Friday, July 12, 2024

From the Mind of a Master: Reposing Arms

Today we have a special guest article from master sculptor and painter, Obadiah (Nehemiah on ITS), where he walks us through the process of reposing a models arm.


With the release of the Japanese Secessionist Army I knew I would want to run more than one Ninja from time to time, but as there would not be a new ninja sculpt for some time I decided to convert up another Red Veil Ninja to use when I am not running the KHD profile.

When I looked at the sculpt I thought it would be easiest to bend the right arm and swap the tactical bow for a katana, creating the overall look that she is jumping down while brandishing her weapon. I know there are at least a few new JSA players, and while this is not a major conversion, I thought it could be helpful to go over how I repositioned the arm as it has to do with using the original model’s sculpted anatomy as a guide to make the repositioning as tight as possible and avoid having to use a lot of green stuff to fill gaps.  Going beyond the Red Veil Ninja, I thought this could prove useful for anyone who thought about changing the position of the arm of one of their minis.

The first step I took was to trim away the bow. I was not planning to use it for another model, so I just took some clippers to it and cleaned up the rest with a hobby knife.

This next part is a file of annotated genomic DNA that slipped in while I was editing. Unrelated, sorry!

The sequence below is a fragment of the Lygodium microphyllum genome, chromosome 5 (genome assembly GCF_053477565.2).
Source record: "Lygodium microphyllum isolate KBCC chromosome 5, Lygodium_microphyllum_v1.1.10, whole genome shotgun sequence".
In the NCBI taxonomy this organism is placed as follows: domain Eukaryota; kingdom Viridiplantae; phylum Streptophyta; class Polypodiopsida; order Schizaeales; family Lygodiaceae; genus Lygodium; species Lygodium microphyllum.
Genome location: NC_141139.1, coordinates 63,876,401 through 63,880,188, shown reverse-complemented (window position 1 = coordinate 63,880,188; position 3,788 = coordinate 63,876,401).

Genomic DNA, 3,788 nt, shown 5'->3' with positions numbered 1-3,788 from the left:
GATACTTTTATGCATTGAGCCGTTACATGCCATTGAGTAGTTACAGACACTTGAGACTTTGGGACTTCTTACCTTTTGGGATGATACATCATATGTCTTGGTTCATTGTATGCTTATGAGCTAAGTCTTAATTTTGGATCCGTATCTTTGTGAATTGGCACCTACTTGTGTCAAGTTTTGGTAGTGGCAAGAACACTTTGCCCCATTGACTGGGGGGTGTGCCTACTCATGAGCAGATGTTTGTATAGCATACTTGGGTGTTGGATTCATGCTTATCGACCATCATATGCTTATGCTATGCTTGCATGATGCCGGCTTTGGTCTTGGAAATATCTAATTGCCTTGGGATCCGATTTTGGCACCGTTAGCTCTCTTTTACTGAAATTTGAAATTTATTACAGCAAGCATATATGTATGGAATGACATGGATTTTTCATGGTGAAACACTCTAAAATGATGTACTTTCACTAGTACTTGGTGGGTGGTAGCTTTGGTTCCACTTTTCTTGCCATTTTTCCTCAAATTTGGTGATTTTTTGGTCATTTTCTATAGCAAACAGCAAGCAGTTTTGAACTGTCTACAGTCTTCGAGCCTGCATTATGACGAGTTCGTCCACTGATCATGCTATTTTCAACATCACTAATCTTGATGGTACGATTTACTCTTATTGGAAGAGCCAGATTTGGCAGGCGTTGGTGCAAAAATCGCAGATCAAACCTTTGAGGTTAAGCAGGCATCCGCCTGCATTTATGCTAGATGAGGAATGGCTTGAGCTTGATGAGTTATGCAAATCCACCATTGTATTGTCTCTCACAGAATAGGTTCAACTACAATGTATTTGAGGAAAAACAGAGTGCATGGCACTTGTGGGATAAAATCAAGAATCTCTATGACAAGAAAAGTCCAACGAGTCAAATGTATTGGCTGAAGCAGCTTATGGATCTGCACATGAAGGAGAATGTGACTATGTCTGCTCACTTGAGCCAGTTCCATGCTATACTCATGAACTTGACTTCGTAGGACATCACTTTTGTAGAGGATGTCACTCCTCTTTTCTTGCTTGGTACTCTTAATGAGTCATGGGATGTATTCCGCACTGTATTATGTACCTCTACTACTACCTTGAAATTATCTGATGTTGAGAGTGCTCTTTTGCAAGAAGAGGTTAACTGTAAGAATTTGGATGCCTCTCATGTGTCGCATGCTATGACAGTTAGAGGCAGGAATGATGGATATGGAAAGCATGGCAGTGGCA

The next thing I did was drill out the hand as I would be using a piece of brass rod as the foundation of the sword. I also did this before I began cutting into the arm because did not want the arm to twist in some unforeseen way or snap the weakened join.



What I love about the Red Veil Ninja are its cyber muscles which make the anatomy of the forearm clearly visible. This allowed me to use the Brachioradialis, and the Flexor Carpi, (at least those are the muscles I think they are), as guides to cut out a wedge shape between them.




Having managed to avoid cutting myself in the last step, I cut into the bottom of the Bicep muscles to create a space for the forearm to tuck into when the elbow is bent. In this and the previous step, I had to estimate how much space I would need, and figured it would be better to cut a bit more rather than cut too little and have to bend the arm multiple times test fitting which would risk weakening the elbow to the point of snapping.




After bending the arm I inserted a bit of brass rod into the hand and used it to twist the wrist slightly so she would not be stabbing herself in the face with her katana.




I think it is worth noting the final result has some minor issues, such as the Bicep is not flexed in the way in should be, and because of the twist in the wrist there is a slight curve in the muscles of the arm which do not look altogether natural. However, on the overall mini they are not really noticeable.